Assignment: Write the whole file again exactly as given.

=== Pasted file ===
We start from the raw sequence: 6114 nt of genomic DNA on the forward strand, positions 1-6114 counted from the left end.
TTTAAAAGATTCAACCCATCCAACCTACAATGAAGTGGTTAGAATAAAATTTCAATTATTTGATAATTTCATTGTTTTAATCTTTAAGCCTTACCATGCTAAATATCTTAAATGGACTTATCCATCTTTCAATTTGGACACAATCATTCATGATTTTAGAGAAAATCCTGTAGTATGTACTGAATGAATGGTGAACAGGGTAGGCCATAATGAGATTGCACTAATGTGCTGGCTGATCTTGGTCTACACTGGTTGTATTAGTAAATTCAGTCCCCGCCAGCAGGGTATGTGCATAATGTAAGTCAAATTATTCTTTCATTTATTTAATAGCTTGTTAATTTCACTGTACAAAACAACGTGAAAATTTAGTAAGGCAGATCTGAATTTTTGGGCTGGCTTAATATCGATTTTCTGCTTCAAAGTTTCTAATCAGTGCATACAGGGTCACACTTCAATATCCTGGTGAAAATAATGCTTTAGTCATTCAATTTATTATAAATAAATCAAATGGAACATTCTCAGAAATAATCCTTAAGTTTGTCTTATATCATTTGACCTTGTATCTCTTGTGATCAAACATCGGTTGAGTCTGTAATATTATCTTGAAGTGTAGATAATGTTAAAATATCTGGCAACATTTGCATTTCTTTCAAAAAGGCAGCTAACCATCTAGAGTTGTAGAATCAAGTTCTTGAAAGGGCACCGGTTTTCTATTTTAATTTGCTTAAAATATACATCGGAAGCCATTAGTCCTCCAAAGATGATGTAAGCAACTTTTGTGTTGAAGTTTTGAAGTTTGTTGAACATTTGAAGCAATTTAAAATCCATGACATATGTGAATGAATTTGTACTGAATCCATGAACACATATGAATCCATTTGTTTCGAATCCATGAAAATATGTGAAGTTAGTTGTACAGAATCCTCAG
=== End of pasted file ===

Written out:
We start from the raw sequence: 6114 nt of genomic DNA on the forward strand, positions 1-6114 counted from the left end.
TTTAAAAGATTCAACCCATCCAACCTACAATGAAGTGGTTAGAATAAAATTTCAATTATTTGATAATTTCATTGTTTTAATCTTTAAGCCTTACCATGCTAAATATCTTAAATGGACTTATCCATCTTTCAATTTGGACACAATCATTCATGATTTTAGAGAAAATCCTGTAGTATGTACTGAATGAATGGTGAACAGGGTAGGCCATAATGAGATTGCACTAATGTGCTGGCTGATCTTGGTCTACACTGGTTGTATTAGTAAATTCAGTCCCCGCCAGCAGGGTATGTGCATAATGTAAGTCAAATTATTCTTTCATTTATTTAATAGCTTGTTAATTTCACTGTACAAAACAACGTGAAAATTTAGTAAGGCAGATCTGAATTTTTGGGCTGGCTTAATATCGATTTTCTGCTTCAAAGTTTCTAATCAGTGCATACAGGGTCACACTTCAATATCCTGGTGAAAATAATGCTTTAGTCATTCAATTTATTATAAATAAATCAAATGGAACATTCTCAGAAATAATCCTTAAGTTTGTCTTATATCATTTGACCTTGTATCTCTTGTGATCAAACATCGGTTGAGTCTGTAATATTATCTTGAAGTGTAGATAATGTTAAAATATCTGGCAACATTTGCATTTCTTTCAAAAAGGCAGCTAACCATCTAGAGTTGTAGAATCAAGTTCTTGAAAGGGCACCGGTTTTCTATTTTAATTTGCTTAAAATATACATCGGAAGCCATTAGTCCTCCAAAGATGATGTAAGCAACTTTTGTGTTGAAGTTTTGAAGTTTGTTGAACATTTGAAGCAATTTAAAATCCATGACATATGTGAATGAATTTGTACTGAATCCATGAACACATATGAATCCATTTGTTTCGAATCCATGAAAATATGTGAAGTTAGTTGTACAGAATCCTCAG